Utah orthodontist Mike Meru, 37, is one of them. After graduating from Brigham Young University with no debt and a new marriage, Meru borrowed $601,506 debt to attend USC’s orthodontics program – while his new wife Melissa finding work as a USC administrative assistant to save on tuition. After a few years, his student loan had swelled to $1,060,94. 

(more…)

The End Of Stimulus? (And The Start Of The Crash?)

Authored by Chris Martenson via PeakProsperity.com,

Back in January of 2016 we saw what appeared to be, and in my opinion should have been, the end of the Everything Bubble blown by the word’s central banking cartel.

The carnage started in the emerging markets. Highly-leveraged positions and carry trades began to unwind. That’s a fancy way of saying that all the big, sophisticated investors — who were busy borrowing heavily in countries with cheap money (the US, Japan, and Europe) and using that debt to speculate in markets offering higher yields (junk debt, emerging markets, stocks, etc.) — began to reverse their trades.

It quickly devolved into a “Sell everything!” scramble. We saw the dollar spike and stocks fall — with emerging markets taking the full brunt of the carnage as their stock markets rapidly fell into bear territory, their currencies fell, and their bonds were destroyed.

Until…

Very early one morning in February of 2016 everything U-turned and rocketed higher. Suddenly and magically, the panic was over. This wasn’t the invisible hand of the market at work; it was the very-visible hand of central bank intervention. 

With the benefit of hindsight, we now have a clear picture of what happened. (more…)

Inside The “New” Starbucks: Blood-Spattered Walls, Workers Pricked By Needles And More

Starbucks is having a terrible time adapting to its new “inclusive” public restroom policy, as employees contend with blood spattered walls, used drug needles, and face-melting waftings from deuce-dropping vagrants filling the store.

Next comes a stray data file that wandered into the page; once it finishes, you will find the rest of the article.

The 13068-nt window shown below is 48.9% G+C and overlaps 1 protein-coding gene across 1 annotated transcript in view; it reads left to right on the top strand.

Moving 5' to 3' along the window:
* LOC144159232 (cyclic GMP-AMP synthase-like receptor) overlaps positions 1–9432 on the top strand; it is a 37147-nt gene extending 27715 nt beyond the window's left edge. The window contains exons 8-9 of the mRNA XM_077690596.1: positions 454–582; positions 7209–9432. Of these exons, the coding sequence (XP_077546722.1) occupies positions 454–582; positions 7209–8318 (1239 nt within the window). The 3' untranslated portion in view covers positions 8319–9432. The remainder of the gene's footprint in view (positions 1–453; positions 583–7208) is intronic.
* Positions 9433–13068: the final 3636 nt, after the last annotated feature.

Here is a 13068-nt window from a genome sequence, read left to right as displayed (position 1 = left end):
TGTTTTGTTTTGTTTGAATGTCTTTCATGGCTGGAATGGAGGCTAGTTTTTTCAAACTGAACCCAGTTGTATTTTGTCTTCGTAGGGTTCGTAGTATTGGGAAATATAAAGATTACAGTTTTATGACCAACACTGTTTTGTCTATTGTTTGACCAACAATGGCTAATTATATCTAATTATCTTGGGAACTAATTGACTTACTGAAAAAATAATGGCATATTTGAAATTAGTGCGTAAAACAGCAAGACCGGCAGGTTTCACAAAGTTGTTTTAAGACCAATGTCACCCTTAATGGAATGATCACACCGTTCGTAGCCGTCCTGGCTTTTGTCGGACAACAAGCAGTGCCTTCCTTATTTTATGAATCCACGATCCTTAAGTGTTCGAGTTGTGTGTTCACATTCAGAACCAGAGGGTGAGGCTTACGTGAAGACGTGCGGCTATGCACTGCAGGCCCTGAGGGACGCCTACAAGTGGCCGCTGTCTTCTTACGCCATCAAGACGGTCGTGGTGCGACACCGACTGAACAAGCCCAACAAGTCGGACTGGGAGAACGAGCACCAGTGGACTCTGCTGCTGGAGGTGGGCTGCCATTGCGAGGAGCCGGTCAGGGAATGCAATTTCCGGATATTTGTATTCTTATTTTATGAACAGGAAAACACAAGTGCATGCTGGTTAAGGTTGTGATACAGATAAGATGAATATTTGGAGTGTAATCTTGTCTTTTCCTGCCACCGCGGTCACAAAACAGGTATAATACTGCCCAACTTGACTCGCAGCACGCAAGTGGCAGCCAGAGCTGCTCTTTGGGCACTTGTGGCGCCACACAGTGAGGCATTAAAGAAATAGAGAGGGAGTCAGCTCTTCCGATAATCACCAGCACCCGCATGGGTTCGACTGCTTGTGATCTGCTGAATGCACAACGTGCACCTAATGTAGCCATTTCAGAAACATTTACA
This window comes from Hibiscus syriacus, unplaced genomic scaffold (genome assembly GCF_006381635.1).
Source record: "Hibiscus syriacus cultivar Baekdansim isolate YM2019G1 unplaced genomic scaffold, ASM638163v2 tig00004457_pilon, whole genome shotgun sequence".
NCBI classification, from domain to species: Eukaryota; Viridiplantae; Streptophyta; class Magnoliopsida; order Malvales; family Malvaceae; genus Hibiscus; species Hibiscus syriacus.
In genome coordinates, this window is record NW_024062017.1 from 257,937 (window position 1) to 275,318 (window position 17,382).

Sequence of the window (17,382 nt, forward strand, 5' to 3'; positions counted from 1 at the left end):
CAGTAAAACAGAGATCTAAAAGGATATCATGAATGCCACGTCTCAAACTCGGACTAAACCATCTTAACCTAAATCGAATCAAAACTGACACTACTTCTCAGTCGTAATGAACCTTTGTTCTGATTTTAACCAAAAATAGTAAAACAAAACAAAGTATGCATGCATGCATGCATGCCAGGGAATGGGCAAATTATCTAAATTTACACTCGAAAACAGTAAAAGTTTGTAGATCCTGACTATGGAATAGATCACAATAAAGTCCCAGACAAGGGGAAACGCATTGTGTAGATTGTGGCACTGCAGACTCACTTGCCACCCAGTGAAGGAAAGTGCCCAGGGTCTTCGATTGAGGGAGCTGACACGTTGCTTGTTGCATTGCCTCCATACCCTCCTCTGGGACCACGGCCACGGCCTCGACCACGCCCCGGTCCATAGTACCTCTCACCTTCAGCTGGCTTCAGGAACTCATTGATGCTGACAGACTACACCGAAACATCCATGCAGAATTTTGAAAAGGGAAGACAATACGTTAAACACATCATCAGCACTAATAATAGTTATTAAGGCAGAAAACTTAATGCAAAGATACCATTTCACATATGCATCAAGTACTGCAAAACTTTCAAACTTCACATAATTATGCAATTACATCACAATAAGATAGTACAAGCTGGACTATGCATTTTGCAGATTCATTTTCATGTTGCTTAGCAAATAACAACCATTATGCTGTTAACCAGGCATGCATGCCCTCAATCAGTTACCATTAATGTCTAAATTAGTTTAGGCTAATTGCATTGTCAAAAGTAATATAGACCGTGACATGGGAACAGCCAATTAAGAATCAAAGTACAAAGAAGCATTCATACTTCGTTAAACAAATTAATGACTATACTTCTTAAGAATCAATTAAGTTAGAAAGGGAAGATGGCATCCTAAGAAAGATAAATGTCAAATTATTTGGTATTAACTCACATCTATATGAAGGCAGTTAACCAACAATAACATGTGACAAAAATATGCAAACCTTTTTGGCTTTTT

Oh, and all that was happening before the new homeless shelter bathroom policy

One current barista in New York City said drug use in the bathrooms is a frequent occurrence.

employees often found small drops of blood splattered across the toilet and walls WSJ

As the Wall Street Journal notes, “Managers and baristas regularly deal with a range of problems in the restrooms, from drug use to defecation outside the toilets, according to some current and former employees.”

“Drug use wasn’t happening in the bathroom every day, but it was definitely something that was happening once a week. The cops were called a lot,” said 21-year-old Darrion Sjoquist, a former Seattle Starbucks barista.

Once, when he was taking out the bathroom trash, he said he was pricked by a hypodermic needle. He said he and other Seattle baristas asked Starbucks to install Sharps containers—the kind of locked boxes found in doctors’ offices—in the bathrooms, to encourage drug users to properly dispose of their needles. –WSJ

As Starbucks transitions to their all-inclusive bathroom policy following an embarrassing incident in which the police were called on two black customers who asked to use the bathroom without purchasing anything, the company faces sagging sales and unhappy customers.

(more…)

Top Restructuring Banker: “We’re All Feeling Like Where We Were Back In 2007”